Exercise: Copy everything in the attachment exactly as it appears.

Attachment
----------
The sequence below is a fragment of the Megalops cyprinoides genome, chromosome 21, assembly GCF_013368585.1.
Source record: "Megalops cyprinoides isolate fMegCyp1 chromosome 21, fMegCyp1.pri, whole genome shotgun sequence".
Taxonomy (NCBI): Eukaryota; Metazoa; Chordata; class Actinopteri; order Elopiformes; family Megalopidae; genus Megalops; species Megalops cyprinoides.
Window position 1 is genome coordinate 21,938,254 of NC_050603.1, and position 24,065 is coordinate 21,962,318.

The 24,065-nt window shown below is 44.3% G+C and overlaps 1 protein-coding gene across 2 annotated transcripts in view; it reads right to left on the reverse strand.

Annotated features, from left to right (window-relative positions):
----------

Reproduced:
The sequence below is a fragment of the Megalops cyprinoides genome, chromosome 21, assembly GCF_013368585.1.
Source record: "Megalops cyprinoides isolate fMegCyp1 chromosome 21, fMegCyp1.pri, whole genome shotgun sequence".
Taxonomy (NCBI): Eukaryota; Metazoa; Chordata; class Actinopteri; order Elopiformes; family Megalopidae; genus Megalops; species Megalops cyprinoides.
Window position 1 is genome coordinate 21,938,254 of NC_050603.1, and position 24,065 is coordinate 21,962,318.

The 24,065-nt window shown below is 44.3% G+C and overlaps 1 protein-coding gene across 2 annotated transcripts in view; it reads right to left on the reverse strand.

Annotated features, from left to right (window-relative positions):